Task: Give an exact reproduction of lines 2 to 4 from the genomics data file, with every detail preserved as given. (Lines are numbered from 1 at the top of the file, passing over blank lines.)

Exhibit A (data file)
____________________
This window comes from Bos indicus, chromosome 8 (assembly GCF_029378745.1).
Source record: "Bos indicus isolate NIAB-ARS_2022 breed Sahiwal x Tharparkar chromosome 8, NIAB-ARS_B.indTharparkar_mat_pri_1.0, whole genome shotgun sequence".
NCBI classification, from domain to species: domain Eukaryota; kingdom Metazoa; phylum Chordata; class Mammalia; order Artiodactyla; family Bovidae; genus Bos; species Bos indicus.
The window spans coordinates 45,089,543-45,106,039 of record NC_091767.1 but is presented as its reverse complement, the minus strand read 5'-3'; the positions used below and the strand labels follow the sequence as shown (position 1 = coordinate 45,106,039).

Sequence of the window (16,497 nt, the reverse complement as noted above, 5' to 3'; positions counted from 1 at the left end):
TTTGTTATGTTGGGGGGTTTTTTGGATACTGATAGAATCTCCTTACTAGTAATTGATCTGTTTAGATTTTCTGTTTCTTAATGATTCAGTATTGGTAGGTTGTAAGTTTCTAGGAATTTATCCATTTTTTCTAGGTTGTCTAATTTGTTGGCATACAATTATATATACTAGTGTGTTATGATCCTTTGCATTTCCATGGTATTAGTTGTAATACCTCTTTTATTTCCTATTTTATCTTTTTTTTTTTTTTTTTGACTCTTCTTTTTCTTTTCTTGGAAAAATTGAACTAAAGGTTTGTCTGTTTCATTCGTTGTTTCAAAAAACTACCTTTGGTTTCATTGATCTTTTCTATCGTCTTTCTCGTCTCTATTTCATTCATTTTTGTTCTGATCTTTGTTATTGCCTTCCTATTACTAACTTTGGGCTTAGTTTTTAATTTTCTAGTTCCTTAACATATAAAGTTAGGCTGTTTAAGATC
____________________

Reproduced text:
Source record: "Bos indicus isolate NIAB-ARS_2022 breed Sahiwal x Tharparkar chromosome 8, NIAB-ARS_B.indTharparkar_mat_pri_1.0, whole genome shotgun sequence".
NCBI classification, from domain to species: domain Eukaryota; kingdom Metazoa; phylum Chordata; class Mammalia; order Artiodactyla; family Bovidae; genus Bos; species Bos indicus.
The window spans coordinates 45,089,543-45,106,039 of record NC_091767.1 but is presented as its reverse complement, the minus strand read 5'-3'; the positions used below and the strand labels follow the sequence as shown (position 1 = coordinate 45,106,039).